Ds pushing other children at preschool(4 Posts)
I went to collect ds from preschool yesterday and his key worker asked me to come in for a minute. She then told me that ds had started pushing the other children during his sessions last week, and that he was continuing to do it throughout yesterday's session. I assume they hadn't mentioned it earlier as its out of character for ds and they were trying to ascertain if he was just having an off day.
My ds has no speech (he's 3.4) and the preschool has been fantastic for him as they have a dedicated SAL programme that his current SALT delivers and his key worker assists with.
Key worker told me the approach they are taking with ds is to say to him "hands down" or similar, rather than constantly telling him no or telling him off as she is concerned that ds does not understand how his actions are affecting others (rather than him just being naughty) and they don't want the other children to become aware that ds is constantly being reprimanded.
I fully support the way the preschool want to handle ds' behaviour and have said we will use the same methods at home, however ds very rarely behaves like that at home. He is generally very gentle with his younger dd, apart from when they get a bit excited playing together and he forgets how much bigger he is that her.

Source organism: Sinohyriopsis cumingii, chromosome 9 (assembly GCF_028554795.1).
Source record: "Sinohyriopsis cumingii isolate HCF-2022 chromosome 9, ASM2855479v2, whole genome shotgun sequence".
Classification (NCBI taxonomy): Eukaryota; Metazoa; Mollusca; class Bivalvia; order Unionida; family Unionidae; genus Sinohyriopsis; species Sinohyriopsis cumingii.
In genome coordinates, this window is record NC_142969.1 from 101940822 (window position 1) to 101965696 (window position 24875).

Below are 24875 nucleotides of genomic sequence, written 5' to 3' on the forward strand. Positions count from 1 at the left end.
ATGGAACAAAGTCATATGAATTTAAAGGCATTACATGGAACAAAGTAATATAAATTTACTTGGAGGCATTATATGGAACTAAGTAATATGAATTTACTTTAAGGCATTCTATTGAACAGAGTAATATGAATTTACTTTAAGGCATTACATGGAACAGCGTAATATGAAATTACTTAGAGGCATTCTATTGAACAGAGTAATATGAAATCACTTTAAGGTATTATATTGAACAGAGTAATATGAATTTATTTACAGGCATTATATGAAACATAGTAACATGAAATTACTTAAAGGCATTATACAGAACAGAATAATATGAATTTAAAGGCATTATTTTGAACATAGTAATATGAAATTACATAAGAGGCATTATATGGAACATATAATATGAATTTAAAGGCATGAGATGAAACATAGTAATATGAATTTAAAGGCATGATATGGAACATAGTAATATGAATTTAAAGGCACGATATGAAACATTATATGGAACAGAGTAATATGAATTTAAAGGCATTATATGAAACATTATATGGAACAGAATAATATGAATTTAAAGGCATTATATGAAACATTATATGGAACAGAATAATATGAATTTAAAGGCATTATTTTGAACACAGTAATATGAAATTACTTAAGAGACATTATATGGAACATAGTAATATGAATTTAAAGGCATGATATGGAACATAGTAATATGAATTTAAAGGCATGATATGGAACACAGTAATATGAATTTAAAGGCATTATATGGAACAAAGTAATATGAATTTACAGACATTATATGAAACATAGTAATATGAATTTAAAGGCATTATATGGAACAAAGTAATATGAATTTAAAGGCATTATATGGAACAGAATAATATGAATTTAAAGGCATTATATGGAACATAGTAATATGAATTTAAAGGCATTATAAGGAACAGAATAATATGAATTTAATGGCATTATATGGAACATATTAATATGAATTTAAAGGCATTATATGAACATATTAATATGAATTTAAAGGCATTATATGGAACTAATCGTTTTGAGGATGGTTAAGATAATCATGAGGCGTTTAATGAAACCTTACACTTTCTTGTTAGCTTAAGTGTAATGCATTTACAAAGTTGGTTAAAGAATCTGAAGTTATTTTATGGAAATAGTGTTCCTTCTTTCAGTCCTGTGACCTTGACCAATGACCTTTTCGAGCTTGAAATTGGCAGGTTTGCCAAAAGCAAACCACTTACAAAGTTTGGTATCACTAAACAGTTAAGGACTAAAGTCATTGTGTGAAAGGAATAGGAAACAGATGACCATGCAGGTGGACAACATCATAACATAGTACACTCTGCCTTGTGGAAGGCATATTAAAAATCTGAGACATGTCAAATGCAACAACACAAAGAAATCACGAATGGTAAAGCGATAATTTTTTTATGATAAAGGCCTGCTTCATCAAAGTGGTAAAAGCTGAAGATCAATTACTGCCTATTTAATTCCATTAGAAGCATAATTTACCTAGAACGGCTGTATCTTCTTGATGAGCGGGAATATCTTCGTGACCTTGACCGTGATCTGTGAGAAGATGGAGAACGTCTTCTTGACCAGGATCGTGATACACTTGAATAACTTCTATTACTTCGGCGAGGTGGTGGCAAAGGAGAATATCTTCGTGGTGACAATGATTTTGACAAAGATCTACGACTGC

Just feeling a bit sad as ds already "stands out" from his lack of speech, I really don't
want other children being upset by him and him becoming ostracised by his classmates. Other than reinforcing the methods suggested by preschool what else can I do to help him? I think a lot of the behaviour stems from frustration at not being able to communicate effectively with the other children. We have taught him makaton sign language to give him a form of communication, but obviously the other children still won't necessarily understand what ds is trying to say.
The preschool is doing the right thing. It's a phase, probably, and many children with good speech development will do the same at one point or another. Try to see if one of the nursery workers could observe him for an entire session and try to see what triggers his behaviour - maybe he wants to play with the other children but doesn't know how. Maybe he it's his way of trying to get their attention. Maybe he struggles with other children interfering with his play. Either way, it's important to try and find the trigger.
A good idea might be to have a quiet corner, with a small table, and a couple of times a week the teacher organises a small group of three/four children to sit with you son to play a specific game/toy. This way the other children will get to know him, and he might feel more able to play with them.
Thanks for the response. As far as I'm aware the preschool seem to think his behaviour is mainly when he wants to join in with the other children, and I think they would agree with the idea that he doesn't really know how too.
I think the suggestion of a quieter activity sounds like a good one and I will suggest it to his key worker at his next session.
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